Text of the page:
St. Louis Art Capsules

Jessica Baran encapsulates the St. Louis art scene

Newly Reviewed
Roger Ackling Using rescued pieces of driftwood collected during ocean-side walks, British artist Ackling crafts intimate minimalist sculptures whose presence far exceeds their small scale. Softly weathered but sharp in form, the pyramidal, cubic and rectangular wood pieces are etched with meticulous burnt striations, created by training the sun's rays through a magnifying glass. These lines, which cover the diminutive items' full surface area, move steadily over and between the occasional bent and rusted nail. The work speaks as much in its finished form as it does of its means of arriving there: distilling a habitual communion with nature — from ritual walks to the studied harnessing of the sun — the small sculptures are products of the elements as much as they are of the artist's hand. Jewel-like, the ten pieces appear as relics to moments perhaps otherwise quantified as trivial, when nothing was uttered and no greater action occurred than the lapping of waves and the clearance of a cloud layer. Through January 22, 2011, at Schmidt Contemporary Art, 615 North Grand Boulevard; 314-575-2648 or www.schmidtcontemporaryart.com. Hours: noon-5 p.m. Wed.-Fri., 10 a.m.-4 p.m. Sat. and by appointment.

Mario Trejo Presenting the trials and errors of a self-imposed quest to execute "at least one million hand-drawn and counted idiosyncratic circles" with pen on enameled panel, local artist Trejo distills this supreme act of enervation into a series of paintings recalling the placid semblance of the night sky. The rendering of the circles varies from piece to piece, per the "idiosyncratic" dictate: Some works appear like a glossy expanse of solid black, while others depict the drawn equivalent of a tangle of gray and black rubber bands. As the artist's statement admits, this is not work with Zen-like ambitions; rather, a calculator was in one hand, noting marks, while the other was at work drawing circles. What seems to be the more likely "moral" of this elected Sisyphean task has something to do with art's love of novelty and heroic expertise: How does one acquire the miracle of creative genius? Given a question that large, an attempt to approximate the cosmos seems as good a place to start as any. Through January 7, 2011, at Metropolitan Gallery, 2936 Locust Street; 314-535-6500 or www.thenu-artseries.org. Hours: 11 a.m.-5p.m. Wed.-Fri., Saturday by appointment.

Ongoing
Ab/Fig Curated by erstwhile Chicago gallerist Wendy Cooper, this group show focuses on work that deliberately straddles abstraction and figuration. With its signature blurring of an otherwise straightforward female nude, a piece by Gerhart Richter feels like the point of origin for this approach. A cursory glance at a print by Ellen Gallagher appears to explore geometric abstraction, while close inspection reveals a pale overall patterning of full, line-drawn lips, her definitive and racially charged motif. Three water colors by painter Barnaby Furnas feature figures shattered by war wounds or excess smoking; the vamping blonde in Girlfriend 1 and Girlfriend 2 has her vanity dismantled by her bad habit, while the stoic soldier in Bits and Pieces is shattered into blood-colored shards. A series of oil paintings by Katherine Bradford depicts swimmers in various states of wavering submergence, their bobbing heads barely discernible beneath thick passes of paint. Whether this show is yet another response to Clement Greenberg's now half-century-old dictates about the supremacy of abstraction (as the title's play on Ab/Ex suggests), it seems certainly to attest to the argument's persistence. Figuration is alive and well, and apparently living in blithe harmony with its non-objective antagonists, producing a new brand of perfectly acceptable if not altogether traditional contemporary art. Through January 15, 2011, at William Shearburn Gallery, 4735 McPherson Avenue; 314-367-8020 or www.shearburngallery.com. Hours: 10 a.m.-5 p.m. Tue.-Sat.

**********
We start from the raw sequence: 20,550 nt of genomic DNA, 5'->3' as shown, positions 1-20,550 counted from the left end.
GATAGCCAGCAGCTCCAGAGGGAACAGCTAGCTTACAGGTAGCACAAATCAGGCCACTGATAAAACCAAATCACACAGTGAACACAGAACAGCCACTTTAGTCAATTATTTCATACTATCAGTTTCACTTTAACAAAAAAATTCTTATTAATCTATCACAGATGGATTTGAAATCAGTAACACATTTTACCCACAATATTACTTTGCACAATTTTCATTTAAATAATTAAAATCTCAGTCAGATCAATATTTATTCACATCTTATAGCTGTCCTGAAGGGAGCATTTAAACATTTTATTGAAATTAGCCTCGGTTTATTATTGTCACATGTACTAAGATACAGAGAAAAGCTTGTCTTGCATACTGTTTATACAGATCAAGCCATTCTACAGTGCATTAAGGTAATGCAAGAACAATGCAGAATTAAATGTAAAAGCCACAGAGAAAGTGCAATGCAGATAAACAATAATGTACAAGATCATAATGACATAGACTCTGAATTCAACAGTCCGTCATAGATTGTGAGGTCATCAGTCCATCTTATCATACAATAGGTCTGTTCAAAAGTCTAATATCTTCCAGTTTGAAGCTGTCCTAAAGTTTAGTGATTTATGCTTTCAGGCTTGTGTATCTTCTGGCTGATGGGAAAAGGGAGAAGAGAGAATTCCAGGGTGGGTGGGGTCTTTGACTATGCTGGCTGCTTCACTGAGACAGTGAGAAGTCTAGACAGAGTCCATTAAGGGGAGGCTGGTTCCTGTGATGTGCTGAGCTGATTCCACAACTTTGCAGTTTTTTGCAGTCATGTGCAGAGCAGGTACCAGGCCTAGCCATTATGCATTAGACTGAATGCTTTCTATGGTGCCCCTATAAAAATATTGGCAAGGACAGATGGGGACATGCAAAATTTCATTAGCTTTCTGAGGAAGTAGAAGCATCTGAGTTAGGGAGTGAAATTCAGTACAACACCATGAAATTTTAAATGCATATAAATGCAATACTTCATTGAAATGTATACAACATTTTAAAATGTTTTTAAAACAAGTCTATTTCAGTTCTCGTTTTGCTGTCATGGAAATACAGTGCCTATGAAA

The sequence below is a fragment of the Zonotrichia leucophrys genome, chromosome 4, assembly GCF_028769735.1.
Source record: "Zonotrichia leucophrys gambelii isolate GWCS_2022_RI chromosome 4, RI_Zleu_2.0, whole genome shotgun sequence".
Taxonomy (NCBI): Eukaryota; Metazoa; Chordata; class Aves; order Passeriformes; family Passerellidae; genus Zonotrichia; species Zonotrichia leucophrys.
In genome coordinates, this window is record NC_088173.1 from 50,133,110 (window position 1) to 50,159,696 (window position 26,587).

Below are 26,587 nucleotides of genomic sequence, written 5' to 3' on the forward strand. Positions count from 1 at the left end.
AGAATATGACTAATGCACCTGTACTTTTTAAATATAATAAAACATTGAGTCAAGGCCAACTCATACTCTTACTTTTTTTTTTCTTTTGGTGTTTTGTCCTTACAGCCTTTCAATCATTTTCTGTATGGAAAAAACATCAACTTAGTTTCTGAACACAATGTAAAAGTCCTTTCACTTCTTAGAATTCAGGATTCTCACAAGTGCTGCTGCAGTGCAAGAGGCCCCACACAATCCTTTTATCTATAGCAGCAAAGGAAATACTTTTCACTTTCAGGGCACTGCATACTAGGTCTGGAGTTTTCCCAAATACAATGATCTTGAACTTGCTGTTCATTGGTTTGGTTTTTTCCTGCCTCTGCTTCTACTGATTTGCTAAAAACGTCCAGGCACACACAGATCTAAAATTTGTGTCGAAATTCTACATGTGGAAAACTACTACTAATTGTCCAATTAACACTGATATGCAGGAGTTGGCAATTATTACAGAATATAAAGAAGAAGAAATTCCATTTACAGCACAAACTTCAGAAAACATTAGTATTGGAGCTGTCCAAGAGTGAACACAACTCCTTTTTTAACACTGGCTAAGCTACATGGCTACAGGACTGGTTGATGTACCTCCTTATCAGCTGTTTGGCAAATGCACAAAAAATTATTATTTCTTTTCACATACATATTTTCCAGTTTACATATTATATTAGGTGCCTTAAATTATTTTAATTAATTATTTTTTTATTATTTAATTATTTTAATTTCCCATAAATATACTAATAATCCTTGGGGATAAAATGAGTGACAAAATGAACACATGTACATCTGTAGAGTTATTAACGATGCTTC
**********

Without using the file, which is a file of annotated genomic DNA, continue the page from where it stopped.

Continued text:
Ahmet Ogut: Underestimated Zones Amsterdam-based Turkish artist Ahmet Ogut stages a number of interventions that blend political activism with Buster Keaton-esque slapstick, highlighting the too-fine distinction between absurdity and moral efficacy. In one series of photographs, the artist has hung a sign, guerrilla-style, in undisclosed but distinctly urban St. Louis locations. The sign reads: "Under 23 Hour Surveillance," the Orwellian aura of ubiquitous intrusion undermined by the potential for a random hour of unsupervised chaos. Elsewhere a dual slide projection transforms two unsuspecting commuter cars into a taxi and a police vehicle, via awkward paper appliqués the artist affixes surreptitiously. In spliced-together videos, Ogut reconfigures a sign that says "Amsterdam" so that it reads "Dreams," "Desert" and "Damned"; human figures slither through the life-size letters in a manner that suggests animals, or pestilence. And in a notable real-time infiltration, Ogut has paved one of Laumeier's galleries in fresh asphalt. The resurfaced space is as succinct in effect as it is multivalent: Appearing like an urban spoof of Walter De Maria's "Earth Rooms," the black granulated material glimmers like spilled precious stones and exudes a distinctly pungent scent that, to the modern senses, is as redolent as seasonal flowers. Also showing — Things We Count, a short dream-like film that pans through a boneyard of defunct WWII aircraft in the Arizona desert: The abandoned fighter planes look harrowingly gorgeous, like a collection of ominous antiques. Through January 9, 2011, at Laumeier Sculpture Park, 12580 Rott Road, Sunset Hills; 314-615-5278 or www.laumeier.org. Fall-winter hours: 10 a.m.-5 p.m. Wed.-Fri., noon-5 p.m. Sat.-Sun. (Outdoor grounds open daily from 8 a.m. to a half-hour past sunset.)

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